The final pavilion, 'Reform and Inspire', focuses on the little known sequel to the Crimean years: the half-century during which Nightingale's reforming power was felt across the entire public health spectrum - not just nursing, but also hospital design, midwifery, workhouse reform, army health reform, together with the pioneering use of statistical data to record and analyse the nation's health.
Nightingale's all-encompassing vision was not limited solely to Britain and Europe. It reached right to the heart of the Empire, to India, a country she never visited but whose problems, of famine, poor sanitation, and oppression of the peasant class by unscrupulous landowners, were a major concern in the latter part of her life.
More than a nurse
Florence Nightingale was never simply a nurse.
In fact her hands-on nursing experience was limited to two short periods of training in Germany before the Crimean War, and to the first months at Scutari, when she and her nursing team were faced with appalling calamity of soldiers dying in their thousands, not from battle wounds but from disease.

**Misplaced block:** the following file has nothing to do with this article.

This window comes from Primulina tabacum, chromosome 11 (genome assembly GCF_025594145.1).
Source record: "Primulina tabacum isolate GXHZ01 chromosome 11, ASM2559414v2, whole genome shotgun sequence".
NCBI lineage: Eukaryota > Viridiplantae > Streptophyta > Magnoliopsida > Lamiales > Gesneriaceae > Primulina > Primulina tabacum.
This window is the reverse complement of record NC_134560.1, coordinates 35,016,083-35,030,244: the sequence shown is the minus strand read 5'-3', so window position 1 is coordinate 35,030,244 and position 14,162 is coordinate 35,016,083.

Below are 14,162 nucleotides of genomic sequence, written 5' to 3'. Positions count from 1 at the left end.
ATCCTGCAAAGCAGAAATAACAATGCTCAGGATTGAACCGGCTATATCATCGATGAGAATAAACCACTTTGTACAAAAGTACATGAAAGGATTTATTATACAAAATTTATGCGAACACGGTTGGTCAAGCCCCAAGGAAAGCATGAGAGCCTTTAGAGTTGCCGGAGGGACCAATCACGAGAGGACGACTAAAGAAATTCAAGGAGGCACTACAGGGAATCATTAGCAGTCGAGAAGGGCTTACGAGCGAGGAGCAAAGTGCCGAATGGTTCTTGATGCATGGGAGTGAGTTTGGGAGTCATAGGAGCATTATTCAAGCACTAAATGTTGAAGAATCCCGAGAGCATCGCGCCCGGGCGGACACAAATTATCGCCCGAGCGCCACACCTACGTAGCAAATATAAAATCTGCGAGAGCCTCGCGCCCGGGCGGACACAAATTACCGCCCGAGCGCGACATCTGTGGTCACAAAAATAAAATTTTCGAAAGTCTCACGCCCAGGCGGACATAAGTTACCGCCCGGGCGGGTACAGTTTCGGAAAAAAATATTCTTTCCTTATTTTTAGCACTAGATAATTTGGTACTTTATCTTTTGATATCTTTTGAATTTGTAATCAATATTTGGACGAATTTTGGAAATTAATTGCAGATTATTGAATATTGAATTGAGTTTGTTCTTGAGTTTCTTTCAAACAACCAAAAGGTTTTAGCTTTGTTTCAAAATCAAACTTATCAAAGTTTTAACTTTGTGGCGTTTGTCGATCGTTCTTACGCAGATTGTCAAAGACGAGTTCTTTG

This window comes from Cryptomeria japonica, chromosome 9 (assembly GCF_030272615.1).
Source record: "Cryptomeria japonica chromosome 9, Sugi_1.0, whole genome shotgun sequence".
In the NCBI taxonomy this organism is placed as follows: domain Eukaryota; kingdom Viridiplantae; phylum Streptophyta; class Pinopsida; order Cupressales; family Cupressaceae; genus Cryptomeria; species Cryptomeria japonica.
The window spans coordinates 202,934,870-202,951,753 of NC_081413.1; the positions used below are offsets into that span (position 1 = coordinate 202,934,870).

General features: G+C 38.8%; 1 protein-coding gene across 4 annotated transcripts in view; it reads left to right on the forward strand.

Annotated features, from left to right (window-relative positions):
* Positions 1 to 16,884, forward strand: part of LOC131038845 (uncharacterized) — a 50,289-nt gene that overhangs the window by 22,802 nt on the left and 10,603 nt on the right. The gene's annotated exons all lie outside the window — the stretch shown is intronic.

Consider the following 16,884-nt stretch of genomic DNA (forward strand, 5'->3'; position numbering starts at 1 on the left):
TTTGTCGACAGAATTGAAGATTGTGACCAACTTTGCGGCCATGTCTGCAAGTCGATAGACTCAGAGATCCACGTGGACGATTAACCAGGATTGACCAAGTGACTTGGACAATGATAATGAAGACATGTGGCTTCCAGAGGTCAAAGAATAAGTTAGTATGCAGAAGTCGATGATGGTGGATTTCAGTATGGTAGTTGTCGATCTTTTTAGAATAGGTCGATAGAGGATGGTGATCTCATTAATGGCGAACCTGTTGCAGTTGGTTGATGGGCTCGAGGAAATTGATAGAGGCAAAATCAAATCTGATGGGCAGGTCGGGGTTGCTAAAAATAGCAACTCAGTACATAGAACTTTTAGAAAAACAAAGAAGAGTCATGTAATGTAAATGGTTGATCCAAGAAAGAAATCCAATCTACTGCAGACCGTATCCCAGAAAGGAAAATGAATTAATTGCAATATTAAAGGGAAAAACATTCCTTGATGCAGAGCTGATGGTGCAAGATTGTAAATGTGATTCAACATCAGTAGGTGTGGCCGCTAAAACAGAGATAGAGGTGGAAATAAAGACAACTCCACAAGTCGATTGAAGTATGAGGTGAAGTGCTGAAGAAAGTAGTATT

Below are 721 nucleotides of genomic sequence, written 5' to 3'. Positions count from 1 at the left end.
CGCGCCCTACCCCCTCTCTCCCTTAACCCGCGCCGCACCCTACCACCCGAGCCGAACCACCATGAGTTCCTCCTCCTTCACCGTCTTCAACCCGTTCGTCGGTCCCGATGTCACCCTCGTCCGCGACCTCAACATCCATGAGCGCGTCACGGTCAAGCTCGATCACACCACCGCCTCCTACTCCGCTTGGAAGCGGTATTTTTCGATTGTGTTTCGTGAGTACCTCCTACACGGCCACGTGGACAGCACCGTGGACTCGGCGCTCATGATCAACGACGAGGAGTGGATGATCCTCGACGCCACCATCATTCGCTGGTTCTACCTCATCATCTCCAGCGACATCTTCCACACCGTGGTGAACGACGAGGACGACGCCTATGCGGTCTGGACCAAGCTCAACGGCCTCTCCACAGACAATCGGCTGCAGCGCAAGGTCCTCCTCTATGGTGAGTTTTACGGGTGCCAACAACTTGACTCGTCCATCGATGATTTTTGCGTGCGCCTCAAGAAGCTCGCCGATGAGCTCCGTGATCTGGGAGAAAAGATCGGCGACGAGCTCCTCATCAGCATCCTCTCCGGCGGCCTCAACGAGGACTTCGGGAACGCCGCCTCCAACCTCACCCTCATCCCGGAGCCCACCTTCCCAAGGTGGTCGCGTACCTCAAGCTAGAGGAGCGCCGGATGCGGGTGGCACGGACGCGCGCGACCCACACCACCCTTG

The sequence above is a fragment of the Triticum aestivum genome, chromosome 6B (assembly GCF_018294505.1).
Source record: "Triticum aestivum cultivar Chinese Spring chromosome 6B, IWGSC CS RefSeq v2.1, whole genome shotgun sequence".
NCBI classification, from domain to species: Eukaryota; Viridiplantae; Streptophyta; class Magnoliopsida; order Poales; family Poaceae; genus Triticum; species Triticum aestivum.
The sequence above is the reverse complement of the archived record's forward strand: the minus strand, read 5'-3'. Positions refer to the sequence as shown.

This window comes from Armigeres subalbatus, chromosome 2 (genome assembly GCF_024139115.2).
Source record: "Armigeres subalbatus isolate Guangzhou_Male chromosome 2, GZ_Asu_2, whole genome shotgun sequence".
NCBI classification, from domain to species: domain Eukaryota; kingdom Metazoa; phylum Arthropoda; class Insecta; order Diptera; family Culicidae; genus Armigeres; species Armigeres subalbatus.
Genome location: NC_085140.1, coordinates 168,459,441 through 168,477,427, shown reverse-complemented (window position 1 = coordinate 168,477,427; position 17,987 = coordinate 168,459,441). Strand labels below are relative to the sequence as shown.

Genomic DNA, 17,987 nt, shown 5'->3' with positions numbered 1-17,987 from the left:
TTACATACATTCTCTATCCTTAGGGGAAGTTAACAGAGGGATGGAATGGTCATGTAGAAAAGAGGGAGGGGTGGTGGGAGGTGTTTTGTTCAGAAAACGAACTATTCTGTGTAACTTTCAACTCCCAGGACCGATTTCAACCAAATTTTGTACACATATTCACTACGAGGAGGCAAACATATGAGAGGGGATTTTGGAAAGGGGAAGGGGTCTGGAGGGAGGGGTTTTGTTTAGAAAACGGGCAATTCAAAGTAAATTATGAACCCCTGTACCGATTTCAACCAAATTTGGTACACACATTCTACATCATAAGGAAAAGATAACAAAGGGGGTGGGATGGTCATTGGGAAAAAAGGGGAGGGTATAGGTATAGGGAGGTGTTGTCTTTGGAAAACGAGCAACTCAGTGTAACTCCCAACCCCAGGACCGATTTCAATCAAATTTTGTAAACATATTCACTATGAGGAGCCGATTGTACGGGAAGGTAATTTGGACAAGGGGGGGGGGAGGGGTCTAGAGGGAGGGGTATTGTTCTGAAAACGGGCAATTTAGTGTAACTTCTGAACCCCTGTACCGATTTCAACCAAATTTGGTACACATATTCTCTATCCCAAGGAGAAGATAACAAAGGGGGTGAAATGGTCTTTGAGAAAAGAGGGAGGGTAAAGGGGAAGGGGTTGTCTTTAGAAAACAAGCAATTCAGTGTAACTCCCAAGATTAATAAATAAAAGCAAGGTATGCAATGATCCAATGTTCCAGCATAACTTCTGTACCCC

Nightingale worked hard to impose new standards of hygiene and organisation on a terrible situation. It marked - however experimentally at first - the ushering in of a new age of professional nursing, as well as the birth of the enduring legend of the Lady with the Lamp itself.
Florence only had limited nurse training
But the appealing sentiment of the legend has obscured some equally, if not more, important, landmark achievements.
To single out just one: across four decades, from the 1860s to the 1890s, the final decade of her working life, Nightingale struggled hard to introduce trained nurses into workhouses.
This was a bold step, replacing the care of sick paupers by other workhouse inmates, with proper humane treatment.
It stands as a ringing declaration of the principle, brought to fruition in the foundation of the National Health Service some forty years after Nightingale's death, of free health care provision for those who can't afford it.
A national system of hospitals wouldn't have been possible if the existing infirmaries had still been staffed by pauper nurses with the availability of only minimal medical care.
One significant change to our understanding of Florence Nightingale's own personality, which the Museum seeks to illustrate, is that we now know her to have been a sufferer from a chronic form of the disease brucellosis.